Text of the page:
I had the extreme displeasure, early in the 1980s, of hearing two academics from a teachers’ college (the guilty shall remain nameless) outlining their approach to teaching TV in the tertiary education classroom. The first gentleman dispensed the usual, generalised banalities about TV as flow, spectacle, the cool medium, and so on. The second played an excerpt from the soap opera The Restless Years on a video monitor, replacing its soundtrack with his own derisive verbal commentary. Are we at any remove at all here from the typical, snooty, anti-TV rap delivered by the likes of Clive James (and his army of drooling imitators) for the delectation of learned, British middle-class readers/viewers? I doubt it.
The take-away message from both of these geniuses was roughly: “We know from the get-go that TV is trash, but it’s our solemn duty as pedagogues to understand why the masses receive such gratification from it”. We, our? Me, mine? And where precisely are you in that statement – which comes not from some individual’s mouth, but a whole flattening discourse, a sad social logic?
Let’s face it: if the prospect of analysing The Gong Show, Young Talent Time or The Bugs Bunny Show bothers you – if you don’t think these programs even need (let alone deserve or demand) analysis – then just don’t bother to talk TV to me, or (for that matter) anybody else.
Well, presuming that some of us have gotten over (or can get over) such a crippling attitude problem at the outset, then the methodology of TV analysis still largely remains to be formulated. Film critics (depending on their persuasion, chapel or sect) come armed with certain tools: mise en scène/stylistic analysis; privileging of the auteur’s central creative contribution; the deciphering of narrative structures and generic patterns; psychoanalysis of the spectator’s response. But these tools are sometimes wholly unhelpful in understanding the specific aesthetics of particular TV programs.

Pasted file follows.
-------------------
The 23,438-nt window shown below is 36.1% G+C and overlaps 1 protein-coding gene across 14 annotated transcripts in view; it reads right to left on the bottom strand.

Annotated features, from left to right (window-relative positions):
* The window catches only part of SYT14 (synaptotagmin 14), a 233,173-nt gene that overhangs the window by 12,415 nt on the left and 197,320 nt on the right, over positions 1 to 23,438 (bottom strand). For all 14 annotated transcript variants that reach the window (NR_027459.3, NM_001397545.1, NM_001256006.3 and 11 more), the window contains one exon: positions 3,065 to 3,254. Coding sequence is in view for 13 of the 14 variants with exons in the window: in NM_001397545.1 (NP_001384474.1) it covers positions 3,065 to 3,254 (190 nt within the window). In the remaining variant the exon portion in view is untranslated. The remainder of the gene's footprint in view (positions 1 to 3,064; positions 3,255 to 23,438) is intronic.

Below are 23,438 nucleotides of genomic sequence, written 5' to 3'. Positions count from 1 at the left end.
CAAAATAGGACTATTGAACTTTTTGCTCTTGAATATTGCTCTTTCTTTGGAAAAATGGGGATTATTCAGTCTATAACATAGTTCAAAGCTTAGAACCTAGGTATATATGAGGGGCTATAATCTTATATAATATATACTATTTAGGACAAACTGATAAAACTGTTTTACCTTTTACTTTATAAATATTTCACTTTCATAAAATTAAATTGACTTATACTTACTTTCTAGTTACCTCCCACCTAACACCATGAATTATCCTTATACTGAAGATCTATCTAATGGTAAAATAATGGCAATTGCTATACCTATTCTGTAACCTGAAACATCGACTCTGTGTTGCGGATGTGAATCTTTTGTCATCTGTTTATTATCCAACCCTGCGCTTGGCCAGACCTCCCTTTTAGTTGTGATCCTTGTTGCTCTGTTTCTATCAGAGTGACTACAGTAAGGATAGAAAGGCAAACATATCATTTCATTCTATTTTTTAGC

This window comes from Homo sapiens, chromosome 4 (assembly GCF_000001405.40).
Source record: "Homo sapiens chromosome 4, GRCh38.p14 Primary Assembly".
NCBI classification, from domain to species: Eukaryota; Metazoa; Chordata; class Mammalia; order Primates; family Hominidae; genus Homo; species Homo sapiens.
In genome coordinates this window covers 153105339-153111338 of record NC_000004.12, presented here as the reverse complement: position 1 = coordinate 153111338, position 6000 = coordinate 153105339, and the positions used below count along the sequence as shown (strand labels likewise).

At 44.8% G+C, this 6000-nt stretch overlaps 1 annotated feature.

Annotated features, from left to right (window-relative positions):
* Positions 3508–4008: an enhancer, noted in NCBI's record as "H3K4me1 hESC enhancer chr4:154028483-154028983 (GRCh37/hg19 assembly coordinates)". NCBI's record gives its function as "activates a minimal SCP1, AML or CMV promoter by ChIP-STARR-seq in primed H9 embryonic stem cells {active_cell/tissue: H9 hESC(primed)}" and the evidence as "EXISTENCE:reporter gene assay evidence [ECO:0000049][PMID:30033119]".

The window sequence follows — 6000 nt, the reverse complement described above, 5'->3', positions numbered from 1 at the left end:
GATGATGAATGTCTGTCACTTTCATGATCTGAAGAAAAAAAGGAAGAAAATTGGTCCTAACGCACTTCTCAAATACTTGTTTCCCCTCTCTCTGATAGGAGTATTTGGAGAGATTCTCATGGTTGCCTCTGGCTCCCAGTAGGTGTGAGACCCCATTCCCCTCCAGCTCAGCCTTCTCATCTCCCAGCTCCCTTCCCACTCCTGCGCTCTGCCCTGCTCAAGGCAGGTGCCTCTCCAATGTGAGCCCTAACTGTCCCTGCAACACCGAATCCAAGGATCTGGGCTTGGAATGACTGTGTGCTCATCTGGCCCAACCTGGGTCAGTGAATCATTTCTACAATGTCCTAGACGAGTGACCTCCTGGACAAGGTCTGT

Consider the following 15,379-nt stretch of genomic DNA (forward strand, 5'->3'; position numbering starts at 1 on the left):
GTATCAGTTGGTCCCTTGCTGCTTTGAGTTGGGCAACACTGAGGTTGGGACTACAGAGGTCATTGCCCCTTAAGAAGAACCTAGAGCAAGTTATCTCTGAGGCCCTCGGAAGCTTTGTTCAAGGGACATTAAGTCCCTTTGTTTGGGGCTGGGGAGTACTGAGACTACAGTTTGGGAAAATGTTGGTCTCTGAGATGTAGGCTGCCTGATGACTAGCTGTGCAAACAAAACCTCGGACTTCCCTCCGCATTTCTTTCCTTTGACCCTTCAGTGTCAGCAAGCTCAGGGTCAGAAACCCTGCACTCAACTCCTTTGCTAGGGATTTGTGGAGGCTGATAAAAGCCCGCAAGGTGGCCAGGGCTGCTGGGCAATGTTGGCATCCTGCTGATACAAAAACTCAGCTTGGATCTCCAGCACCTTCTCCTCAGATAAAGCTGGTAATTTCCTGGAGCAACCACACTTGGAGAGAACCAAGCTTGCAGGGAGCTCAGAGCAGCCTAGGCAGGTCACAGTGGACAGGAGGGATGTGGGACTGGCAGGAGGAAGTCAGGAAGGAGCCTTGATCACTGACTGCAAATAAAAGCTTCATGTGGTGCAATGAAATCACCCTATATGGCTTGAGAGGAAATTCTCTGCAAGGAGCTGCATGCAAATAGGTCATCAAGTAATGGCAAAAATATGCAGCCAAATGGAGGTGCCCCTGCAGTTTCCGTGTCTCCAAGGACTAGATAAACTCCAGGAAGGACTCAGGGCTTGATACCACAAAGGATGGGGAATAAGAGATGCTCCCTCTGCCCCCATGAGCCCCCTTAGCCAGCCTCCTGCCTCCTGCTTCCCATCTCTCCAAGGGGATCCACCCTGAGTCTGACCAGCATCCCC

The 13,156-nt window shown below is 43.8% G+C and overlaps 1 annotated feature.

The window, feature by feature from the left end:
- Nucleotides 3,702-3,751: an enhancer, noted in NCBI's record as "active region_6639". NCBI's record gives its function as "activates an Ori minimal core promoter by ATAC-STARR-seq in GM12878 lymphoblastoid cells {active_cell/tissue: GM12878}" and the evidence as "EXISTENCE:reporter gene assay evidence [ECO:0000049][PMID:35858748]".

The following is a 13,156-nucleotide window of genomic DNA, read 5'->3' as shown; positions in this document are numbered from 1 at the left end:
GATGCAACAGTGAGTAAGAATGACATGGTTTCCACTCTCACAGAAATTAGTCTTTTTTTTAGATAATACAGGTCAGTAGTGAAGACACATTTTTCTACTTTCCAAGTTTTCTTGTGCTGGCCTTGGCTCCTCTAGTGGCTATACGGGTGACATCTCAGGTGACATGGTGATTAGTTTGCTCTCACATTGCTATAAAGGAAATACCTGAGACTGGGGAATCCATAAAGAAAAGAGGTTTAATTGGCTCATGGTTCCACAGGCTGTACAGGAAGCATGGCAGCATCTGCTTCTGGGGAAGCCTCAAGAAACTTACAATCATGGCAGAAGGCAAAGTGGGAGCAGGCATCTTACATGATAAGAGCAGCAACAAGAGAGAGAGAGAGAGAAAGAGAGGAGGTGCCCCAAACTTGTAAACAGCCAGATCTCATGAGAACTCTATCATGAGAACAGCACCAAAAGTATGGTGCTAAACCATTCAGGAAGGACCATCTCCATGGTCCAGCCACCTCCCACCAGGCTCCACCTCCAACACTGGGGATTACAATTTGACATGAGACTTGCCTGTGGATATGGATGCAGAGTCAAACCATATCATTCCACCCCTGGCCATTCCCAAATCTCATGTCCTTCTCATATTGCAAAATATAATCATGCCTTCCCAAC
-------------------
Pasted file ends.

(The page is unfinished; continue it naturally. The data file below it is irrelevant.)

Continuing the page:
Narratives that never close (soap opera); directors who are often interchangeable within program formats; shooting and editing styles that are sometimes as direct and functional, as presentational as possible (sitcoms, game shows, light-entertainment variety) … When TV is this unfamiliar to the critic, the response is often to immediately assume that the medium is less complex, less interesting, less structured than cinema.
But what if we were to start from the assumption that television simply (and complexly) is a different form (and medium), not a poor cousin of cinema, and that we need to work from scratch to ascertain that difference? What would we then find to say?
Analysis of and engagement with TV is an urgent priority; but so, too, is the theory of that analysis.
© Adrian Martin, February 1981